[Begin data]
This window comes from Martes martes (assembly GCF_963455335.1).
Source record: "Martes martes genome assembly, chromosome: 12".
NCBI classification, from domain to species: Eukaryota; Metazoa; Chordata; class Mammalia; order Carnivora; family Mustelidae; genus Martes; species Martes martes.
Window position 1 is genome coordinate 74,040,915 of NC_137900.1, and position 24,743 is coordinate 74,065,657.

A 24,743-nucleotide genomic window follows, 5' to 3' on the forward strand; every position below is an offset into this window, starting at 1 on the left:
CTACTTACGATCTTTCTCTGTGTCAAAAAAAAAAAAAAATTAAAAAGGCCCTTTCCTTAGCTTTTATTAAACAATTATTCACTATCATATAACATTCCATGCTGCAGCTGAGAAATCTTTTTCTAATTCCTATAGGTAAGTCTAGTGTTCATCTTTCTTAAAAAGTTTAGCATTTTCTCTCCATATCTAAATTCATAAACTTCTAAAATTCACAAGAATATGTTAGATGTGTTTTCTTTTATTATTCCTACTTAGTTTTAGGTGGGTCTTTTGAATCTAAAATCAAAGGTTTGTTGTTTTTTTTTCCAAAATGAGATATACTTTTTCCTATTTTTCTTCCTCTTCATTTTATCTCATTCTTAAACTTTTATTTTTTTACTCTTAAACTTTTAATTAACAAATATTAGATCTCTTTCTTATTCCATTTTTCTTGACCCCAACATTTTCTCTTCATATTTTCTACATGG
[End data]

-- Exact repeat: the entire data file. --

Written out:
This window comes from Martes martes (assembly GCF_963455335.1).
Source record: "Martes martes genome assembly, chromosome: 12".
NCBI classification, from domain to species: Eukaryota; Metazoa; Chordata; class Mammalia; order Carnivora; family Mustelidae; genus Martes; species Martes martes.
Window position 1 is genome coordinate 74,040,915 of NC_137900.1, and position 24,743 is coordinate 74,065,657.

A 24,743-nucleotide genomic window follows, 5' to 3' on the forward strand; every position below is an offset into this window, starting at 1 on the left:
CTACTTACGATCTTTCTCTGTGTCAAAAAAAAAAAAAAATTAAAAAGGCCCTTTCCTTAGCTTTTATTAAACAATTATTCACTATCATATAACATTCCATGCTGCAGCTGAGAAATCTTTTTCTAATTCCTATAGGTAAGTCTAGTGTTCATCTTTCTTAAAAAGTTTAGCATTTTCTCTCCATATCTAAATTCATAAACTTCTAAAATTCACAAGAATATGTTAGATGTGTTTTCTTTTATTATTCCTACTTAGTTTTAGGTGGGTCTTTTGAATCTAAAATCAAAGGTTTGTTGTTTTTTTTTCCAAAATGAGATATACTTTTTCCTATTTTTCTTCCTCTTCATTTTATCTCATTCTTAAACTTTTATTTTTTTACTCTTAAACTTTTAATTAACAAATATTAGATCTCTTTCTTATTCCATTTTTCTTGACCCCAACATTTTCTCTTCATATTTTCTACATGG